Things and stuff

Yesterday I learnt the German word (das) zeug, which means stuff; gear; clothes; things; nonsense; rubbish; old material – a useful word when you don’t know or can’t recall a more specific term. Having a few such words up your sleeve in whatever language(s) you’re learning is a good idea. What are equivalent words in your language(s)?

Zeug also appears in the such expressions as:

– altes Zeug = junk, trash
– albernes Zeug = (silly) nonsense
– dummes Zeug = rubbish / nonsense
– … und solches Zeug = … and such things
– dummes / ungereimtes Zeug reden = to talk a lot of nonsense / drivel / twaddle
– dummes Zeug sabbern / schwafeln / schwatzen = to talk drivel
– rede kein dummes Zeug = don’t talk nonsense
– das Zeug zu etw haben = to have (got) what it takes to be sth
– er hat nicht das Zeug dazu = he hasn’t got what it takes

I also learnt how to say combine harvester (a very useful word!) in German: mähndrescher (“mane thresher”).

This entry was posted in English, German, Language, Words and phrases.

15 Responses to Things and stuff

  1. Gary says:

    It’s true that there is a word Mähne in German which means mane, but more relevant to the word mähndrescher is the verb mähen (to mow). The thing mows, threshes and boxes the result.

    Loosing a schwa here or there is common in German words.

  2. Macsen says:

    Unsurprisingly Welsh Cambrocises stuff to ‘stwff’.

    But we ca also use the suffix ‘-ach’ at the end of words to denote stuff or inconsequential stuff e.g.

    poblach – loads of people, a hoard of people whom you probably can’t be bothered to know more about

    papurach – loads of paper stuff

    pyfetach – loads of blincking flies

    cawlach – a big mess, from ‘cawl’ (broth, which, itself of the same root as ‘caul’ in English cauliflower and ‘kohl’ in German).

    pethach – loads of ‘pethau’ – things

  3. David Eger says:

    ‘Zeug’ also comes up in compounds such as:

    das Flugzeug – aeroplane
    das Werkzeug – tool
    das Spielzeug – toy

    …and, in concurrence with my suspicions, the Online Etymological Dictionary says it is cognate with English ‘toy’.

  4. David Eger says:

    German also has ‘die Sache’ for ‘thing’, cognate with English ‘sake’. It can also have a meaning similar to its English cognate.

    French has ‘la chose’, Portuguese ‘a coisa’ and Spanish ‘la cosa’, all cognate with English ’cause’.

    Why have ’cause’/’sake’ and ‘thing’ become conceptually divorced from one another in English?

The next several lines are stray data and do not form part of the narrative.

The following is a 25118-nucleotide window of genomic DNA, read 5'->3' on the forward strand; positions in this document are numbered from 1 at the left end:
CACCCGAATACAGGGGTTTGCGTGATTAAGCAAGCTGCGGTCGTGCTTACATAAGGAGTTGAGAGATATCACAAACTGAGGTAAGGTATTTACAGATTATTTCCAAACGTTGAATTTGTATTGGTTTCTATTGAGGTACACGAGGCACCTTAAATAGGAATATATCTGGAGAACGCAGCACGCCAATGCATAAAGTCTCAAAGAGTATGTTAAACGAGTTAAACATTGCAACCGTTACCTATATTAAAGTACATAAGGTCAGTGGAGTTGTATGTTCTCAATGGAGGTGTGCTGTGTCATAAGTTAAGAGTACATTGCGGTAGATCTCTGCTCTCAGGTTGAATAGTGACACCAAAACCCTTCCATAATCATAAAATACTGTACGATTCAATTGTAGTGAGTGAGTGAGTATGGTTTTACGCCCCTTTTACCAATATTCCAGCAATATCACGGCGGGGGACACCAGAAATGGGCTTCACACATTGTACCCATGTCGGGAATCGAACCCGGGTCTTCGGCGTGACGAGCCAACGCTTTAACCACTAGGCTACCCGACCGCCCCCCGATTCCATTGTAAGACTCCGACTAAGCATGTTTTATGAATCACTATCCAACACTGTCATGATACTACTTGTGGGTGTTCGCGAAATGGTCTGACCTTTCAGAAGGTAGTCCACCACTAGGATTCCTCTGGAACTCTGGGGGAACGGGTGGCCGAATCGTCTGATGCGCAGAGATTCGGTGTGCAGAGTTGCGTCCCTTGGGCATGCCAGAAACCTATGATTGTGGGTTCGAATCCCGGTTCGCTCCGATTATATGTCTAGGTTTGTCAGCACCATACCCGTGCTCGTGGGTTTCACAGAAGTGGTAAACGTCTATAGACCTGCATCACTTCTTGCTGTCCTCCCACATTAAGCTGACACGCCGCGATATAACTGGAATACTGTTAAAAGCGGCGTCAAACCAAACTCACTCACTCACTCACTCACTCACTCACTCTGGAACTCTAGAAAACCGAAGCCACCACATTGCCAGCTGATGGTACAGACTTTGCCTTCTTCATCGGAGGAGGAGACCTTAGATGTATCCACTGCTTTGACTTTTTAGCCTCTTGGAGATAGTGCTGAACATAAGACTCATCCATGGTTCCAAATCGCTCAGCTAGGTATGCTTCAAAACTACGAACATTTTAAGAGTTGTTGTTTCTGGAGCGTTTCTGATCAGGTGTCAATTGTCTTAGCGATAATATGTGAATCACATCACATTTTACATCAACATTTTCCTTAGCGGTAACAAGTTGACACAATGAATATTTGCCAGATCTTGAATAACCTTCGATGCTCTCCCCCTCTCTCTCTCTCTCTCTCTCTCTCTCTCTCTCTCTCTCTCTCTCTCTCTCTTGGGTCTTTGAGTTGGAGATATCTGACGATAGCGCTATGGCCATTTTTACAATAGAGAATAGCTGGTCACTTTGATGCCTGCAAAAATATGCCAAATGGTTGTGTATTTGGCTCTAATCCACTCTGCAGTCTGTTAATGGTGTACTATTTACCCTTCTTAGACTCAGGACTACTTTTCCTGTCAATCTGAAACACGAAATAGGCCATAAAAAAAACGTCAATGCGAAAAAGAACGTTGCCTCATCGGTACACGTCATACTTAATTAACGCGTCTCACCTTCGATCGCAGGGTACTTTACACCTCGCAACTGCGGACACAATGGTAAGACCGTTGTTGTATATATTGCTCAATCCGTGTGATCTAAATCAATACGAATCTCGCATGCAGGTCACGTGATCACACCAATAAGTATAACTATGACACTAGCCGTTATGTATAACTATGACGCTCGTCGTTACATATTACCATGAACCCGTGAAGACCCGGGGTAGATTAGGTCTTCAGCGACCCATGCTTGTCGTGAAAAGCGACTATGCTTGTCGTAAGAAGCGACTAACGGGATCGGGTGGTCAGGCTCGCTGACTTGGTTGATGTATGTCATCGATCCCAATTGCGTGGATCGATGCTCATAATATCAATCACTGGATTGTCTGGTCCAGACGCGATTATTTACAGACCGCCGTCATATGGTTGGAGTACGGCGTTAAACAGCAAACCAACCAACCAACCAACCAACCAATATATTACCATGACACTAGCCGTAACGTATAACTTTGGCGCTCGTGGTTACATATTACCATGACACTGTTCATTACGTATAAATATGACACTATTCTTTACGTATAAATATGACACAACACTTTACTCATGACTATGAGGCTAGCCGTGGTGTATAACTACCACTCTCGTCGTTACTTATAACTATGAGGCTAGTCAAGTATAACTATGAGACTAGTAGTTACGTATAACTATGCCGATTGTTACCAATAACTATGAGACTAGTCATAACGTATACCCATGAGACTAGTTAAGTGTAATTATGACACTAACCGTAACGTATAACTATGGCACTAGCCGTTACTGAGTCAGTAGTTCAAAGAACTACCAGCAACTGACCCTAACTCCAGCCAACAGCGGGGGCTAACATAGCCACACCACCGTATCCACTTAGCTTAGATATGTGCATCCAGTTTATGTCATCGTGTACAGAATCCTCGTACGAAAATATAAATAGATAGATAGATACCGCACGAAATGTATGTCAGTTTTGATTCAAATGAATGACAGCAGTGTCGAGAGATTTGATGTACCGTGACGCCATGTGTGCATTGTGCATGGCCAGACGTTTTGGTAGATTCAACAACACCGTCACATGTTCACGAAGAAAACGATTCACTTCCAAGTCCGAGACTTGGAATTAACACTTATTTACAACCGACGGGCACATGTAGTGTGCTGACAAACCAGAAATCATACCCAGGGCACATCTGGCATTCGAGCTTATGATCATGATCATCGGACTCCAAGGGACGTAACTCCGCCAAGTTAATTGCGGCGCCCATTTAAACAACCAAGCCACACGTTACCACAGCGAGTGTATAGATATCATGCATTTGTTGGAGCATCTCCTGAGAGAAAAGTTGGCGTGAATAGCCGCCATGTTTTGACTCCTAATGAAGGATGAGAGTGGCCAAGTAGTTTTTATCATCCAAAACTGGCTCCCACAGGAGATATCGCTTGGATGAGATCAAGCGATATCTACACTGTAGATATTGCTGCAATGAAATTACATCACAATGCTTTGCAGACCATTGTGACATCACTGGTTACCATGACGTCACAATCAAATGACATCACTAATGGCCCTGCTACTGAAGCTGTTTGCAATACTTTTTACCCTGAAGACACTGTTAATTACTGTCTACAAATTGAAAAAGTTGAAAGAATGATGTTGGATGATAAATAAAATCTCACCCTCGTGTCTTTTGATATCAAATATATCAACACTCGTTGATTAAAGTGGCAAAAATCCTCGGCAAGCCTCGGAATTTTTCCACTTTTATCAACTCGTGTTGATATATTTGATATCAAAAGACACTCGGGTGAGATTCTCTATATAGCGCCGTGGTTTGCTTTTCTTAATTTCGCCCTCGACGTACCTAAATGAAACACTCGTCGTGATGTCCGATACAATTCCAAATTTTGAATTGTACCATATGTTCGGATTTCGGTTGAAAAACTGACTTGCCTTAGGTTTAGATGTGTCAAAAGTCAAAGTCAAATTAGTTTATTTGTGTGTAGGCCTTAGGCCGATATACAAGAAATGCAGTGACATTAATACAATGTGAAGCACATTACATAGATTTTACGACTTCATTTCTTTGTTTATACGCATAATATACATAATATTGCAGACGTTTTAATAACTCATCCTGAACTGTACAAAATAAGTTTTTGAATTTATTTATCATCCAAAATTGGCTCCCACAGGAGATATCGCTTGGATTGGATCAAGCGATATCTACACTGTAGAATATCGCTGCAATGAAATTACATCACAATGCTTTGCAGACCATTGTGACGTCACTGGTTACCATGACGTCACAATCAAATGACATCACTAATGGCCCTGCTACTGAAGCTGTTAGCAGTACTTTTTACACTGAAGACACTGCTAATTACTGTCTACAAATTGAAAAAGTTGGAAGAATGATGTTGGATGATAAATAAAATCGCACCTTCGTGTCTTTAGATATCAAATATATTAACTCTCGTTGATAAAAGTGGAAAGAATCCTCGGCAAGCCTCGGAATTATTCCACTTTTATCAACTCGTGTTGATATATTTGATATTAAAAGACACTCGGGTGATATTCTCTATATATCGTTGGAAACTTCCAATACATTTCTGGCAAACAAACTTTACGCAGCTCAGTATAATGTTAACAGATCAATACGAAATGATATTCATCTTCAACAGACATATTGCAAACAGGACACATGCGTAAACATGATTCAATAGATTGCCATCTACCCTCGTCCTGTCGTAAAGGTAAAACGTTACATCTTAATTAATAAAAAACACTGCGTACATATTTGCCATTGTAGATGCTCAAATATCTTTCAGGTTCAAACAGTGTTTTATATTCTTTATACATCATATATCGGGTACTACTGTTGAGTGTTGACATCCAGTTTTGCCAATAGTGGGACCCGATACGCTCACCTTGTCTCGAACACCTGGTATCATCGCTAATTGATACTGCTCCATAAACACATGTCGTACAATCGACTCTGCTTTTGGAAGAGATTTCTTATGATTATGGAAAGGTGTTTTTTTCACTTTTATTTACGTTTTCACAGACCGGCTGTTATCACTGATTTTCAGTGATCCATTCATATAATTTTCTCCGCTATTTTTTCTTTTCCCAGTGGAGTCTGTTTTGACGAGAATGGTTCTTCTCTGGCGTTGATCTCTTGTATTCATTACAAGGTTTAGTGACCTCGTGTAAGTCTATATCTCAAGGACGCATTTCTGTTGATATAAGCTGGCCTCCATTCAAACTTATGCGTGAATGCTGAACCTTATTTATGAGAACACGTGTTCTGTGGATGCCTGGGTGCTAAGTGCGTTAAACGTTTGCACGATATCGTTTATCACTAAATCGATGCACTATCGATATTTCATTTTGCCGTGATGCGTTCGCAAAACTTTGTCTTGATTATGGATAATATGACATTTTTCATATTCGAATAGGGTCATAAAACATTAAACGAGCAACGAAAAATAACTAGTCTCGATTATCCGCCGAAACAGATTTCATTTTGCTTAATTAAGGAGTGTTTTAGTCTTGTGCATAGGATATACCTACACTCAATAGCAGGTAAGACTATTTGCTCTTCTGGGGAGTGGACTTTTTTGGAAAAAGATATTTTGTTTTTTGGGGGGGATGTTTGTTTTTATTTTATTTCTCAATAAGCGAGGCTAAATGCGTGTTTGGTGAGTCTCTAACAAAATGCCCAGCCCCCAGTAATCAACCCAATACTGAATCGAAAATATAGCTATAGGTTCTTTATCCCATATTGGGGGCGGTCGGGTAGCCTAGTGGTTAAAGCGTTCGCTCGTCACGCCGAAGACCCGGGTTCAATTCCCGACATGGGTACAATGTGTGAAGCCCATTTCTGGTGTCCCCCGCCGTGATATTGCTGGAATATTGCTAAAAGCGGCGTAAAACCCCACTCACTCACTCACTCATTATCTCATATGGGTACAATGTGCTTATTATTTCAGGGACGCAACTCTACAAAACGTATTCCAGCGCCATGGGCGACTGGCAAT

5. BG says:

    In addition to ‘die Sache’ and ‘das Zeug’, German also ‘das Ding’. To me it seems that ‘Ding’ and ‘Zeug’ are more concrete, while ‘Sache’ can be more abstract.

    Latin uses ‘res’, often in an abstract way, such as ‘res publica, gen. rei publicae’ which is the origin of the word ‘republic’ and means “the public thing” or “the matter of the people”.

  6. Margaret says:

    Mähdrescher, no N.

    There is the weird word Gut: das Kochgut (what you are cooking), Mähgut (what you are mowing or have mowed) etc.

  7. Corinna Sih says:

    Corinna June 11, 18″30
    GLUMP is a very handy word for anything that does not work ,or perform it’s intended use.
    referring to Margaret’s GUT, you can add ERBGUT (inherited wealth, also referring to traits inherited such as eye color, stature or defective genes,etc(

  8. Corinna Sih says:

    Very interesting, I have always been keenly interested in language-words, dabble in 4 other languages

  9. Petréa Mitchell says:

    Japanese has 物 mono:

    飲物 yomimono – beverage (drink-thing)
    建物 tatemono – building (build-thing)
    物語 monogatari – tale, legend (thing-recitation)

  10. TJ says:

    I always mix up this word with another one in German: Zug (train). Still mix up today I think!

  11. David Eger says:

    “Why have ’cause’/’sake’ and ‘thing’ become conceptually divorced from one another in English?”

    I take that back. We have a few words like ‘keepsake’ and ‘namesake’ that refer to ‘things’.

  12. Lev says:

    Btw, instead of “das Ding” you can say “dings” or “dingens”, without the article.

  13. Alan says:

    Dutch ‘Vliegtuig’ = German ‘Flugzeug’ and Dutch ‘Tuig kamer’ = English ‘Tack room’ (in stables), so Zeug = Tack, or tackle (equipment, apparatus) ?

  14. c payne says:

    in a similar vein, the Irish use the word YOKE to mean thing rather than stuff. as in “that yoke over there”
    see my blog above for mre detail, Ive nicked some of your explanations for it too, hope, you dont mind!

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